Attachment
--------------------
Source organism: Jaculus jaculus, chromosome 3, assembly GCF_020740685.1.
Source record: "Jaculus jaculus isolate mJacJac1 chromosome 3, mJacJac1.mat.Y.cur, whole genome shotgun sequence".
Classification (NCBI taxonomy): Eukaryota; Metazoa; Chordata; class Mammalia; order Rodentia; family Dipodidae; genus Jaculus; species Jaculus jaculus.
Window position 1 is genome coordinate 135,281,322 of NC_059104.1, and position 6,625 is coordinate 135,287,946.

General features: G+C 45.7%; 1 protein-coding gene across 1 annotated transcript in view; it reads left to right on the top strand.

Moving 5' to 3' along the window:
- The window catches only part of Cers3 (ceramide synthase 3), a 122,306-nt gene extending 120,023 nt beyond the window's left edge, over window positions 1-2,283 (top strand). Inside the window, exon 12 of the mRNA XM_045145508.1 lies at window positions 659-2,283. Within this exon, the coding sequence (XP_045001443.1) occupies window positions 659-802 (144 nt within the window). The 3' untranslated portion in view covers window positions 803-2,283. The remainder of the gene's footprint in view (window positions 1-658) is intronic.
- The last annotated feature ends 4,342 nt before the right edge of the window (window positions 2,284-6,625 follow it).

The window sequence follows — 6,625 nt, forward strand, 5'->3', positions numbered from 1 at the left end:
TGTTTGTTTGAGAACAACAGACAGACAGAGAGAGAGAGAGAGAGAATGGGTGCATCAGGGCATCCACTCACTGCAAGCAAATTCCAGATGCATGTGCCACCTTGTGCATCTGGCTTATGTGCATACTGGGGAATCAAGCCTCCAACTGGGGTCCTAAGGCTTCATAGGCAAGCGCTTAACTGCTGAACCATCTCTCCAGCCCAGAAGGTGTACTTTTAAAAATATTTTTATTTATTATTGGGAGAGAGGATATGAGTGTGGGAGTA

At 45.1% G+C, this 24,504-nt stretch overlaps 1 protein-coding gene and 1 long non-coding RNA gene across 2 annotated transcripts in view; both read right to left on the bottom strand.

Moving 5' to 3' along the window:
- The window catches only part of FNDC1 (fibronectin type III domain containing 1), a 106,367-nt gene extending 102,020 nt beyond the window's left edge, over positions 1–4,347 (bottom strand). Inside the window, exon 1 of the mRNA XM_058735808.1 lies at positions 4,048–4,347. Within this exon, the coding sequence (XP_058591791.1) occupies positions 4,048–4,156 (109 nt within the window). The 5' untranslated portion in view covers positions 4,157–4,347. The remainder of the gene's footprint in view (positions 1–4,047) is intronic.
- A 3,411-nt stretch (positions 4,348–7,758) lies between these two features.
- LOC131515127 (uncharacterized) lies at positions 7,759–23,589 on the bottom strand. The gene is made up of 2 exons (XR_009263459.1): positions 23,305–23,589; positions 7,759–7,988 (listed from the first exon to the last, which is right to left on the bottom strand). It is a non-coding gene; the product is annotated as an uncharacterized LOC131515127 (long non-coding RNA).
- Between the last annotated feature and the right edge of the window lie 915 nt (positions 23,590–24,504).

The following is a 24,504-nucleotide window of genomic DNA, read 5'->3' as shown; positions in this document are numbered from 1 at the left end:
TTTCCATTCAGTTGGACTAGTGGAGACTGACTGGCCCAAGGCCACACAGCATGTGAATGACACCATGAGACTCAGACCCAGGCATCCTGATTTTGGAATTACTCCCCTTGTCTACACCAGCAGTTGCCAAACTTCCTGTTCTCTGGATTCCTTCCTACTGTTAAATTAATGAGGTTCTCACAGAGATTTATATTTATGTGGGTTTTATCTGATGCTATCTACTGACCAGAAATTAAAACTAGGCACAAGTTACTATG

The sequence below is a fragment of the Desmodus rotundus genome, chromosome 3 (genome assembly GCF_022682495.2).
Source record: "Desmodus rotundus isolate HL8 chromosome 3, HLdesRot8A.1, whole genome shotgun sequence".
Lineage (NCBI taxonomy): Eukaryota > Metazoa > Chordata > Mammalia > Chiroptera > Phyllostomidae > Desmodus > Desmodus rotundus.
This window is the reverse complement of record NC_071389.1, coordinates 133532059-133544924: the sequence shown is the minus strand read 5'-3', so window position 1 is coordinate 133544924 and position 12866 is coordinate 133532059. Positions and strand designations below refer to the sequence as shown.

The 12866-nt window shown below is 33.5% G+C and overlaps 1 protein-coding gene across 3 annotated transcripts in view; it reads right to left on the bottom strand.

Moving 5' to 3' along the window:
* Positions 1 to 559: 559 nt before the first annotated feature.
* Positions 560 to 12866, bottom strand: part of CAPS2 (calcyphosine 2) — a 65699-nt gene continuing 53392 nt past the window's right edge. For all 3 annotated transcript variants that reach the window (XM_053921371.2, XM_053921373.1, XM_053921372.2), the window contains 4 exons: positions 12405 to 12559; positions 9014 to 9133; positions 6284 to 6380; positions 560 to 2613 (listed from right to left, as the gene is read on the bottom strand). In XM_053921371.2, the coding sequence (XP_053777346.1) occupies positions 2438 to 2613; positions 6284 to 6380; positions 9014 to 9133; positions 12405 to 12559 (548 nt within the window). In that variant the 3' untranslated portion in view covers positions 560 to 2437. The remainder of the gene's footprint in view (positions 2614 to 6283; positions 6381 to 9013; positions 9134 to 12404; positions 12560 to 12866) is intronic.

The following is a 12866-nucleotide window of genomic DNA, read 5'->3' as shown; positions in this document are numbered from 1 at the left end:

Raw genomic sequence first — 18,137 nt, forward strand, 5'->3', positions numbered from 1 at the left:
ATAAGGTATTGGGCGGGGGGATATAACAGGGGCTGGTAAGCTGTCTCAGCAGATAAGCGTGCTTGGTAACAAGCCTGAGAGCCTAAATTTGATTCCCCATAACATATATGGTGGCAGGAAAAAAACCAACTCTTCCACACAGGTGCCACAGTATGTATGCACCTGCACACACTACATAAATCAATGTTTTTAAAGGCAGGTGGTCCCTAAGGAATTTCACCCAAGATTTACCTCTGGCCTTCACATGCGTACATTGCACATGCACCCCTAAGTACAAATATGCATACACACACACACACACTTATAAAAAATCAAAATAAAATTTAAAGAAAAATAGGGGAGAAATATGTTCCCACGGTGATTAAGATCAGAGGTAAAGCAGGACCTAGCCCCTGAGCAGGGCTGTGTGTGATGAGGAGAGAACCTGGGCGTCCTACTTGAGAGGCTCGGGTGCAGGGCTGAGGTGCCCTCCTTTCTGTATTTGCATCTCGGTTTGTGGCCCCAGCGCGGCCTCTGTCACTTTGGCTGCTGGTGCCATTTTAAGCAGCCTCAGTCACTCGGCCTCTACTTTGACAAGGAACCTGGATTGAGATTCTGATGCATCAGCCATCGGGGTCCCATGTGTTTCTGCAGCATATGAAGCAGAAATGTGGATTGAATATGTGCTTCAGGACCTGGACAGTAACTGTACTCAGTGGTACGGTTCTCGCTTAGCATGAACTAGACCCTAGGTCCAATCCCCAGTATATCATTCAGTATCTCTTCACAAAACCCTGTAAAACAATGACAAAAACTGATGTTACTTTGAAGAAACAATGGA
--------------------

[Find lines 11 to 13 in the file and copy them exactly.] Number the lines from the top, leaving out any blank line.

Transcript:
At 45.1% G+C, this 24,504-nt stretch overlaps 1 protein-coding gene and 1 long non-coding RNA gene across 2 annotated transcripts in view; both read right to left on the bottom strand.

Moving 5' to 3' along the window:
- The window catches only part of FNDC1 (fibronectin type III domain containing 1), a 106,367-nt gene extending 102,020 nt beyond the window's left edge, over positions 1–4,347 (bottom strand). Inside the window, exon 1 of the mRNA XM_058735808.1 lies at positions 4,048–4,347. Within this exon, the coding sequence (XP_058591791.1) occupies positions 4,048–4,156 (109 nt within the window). The 5' untranslated portion in view covers positions 4,157–4,347. The remainder of the gene's footprint in view (positions 1–4,047) is intronic.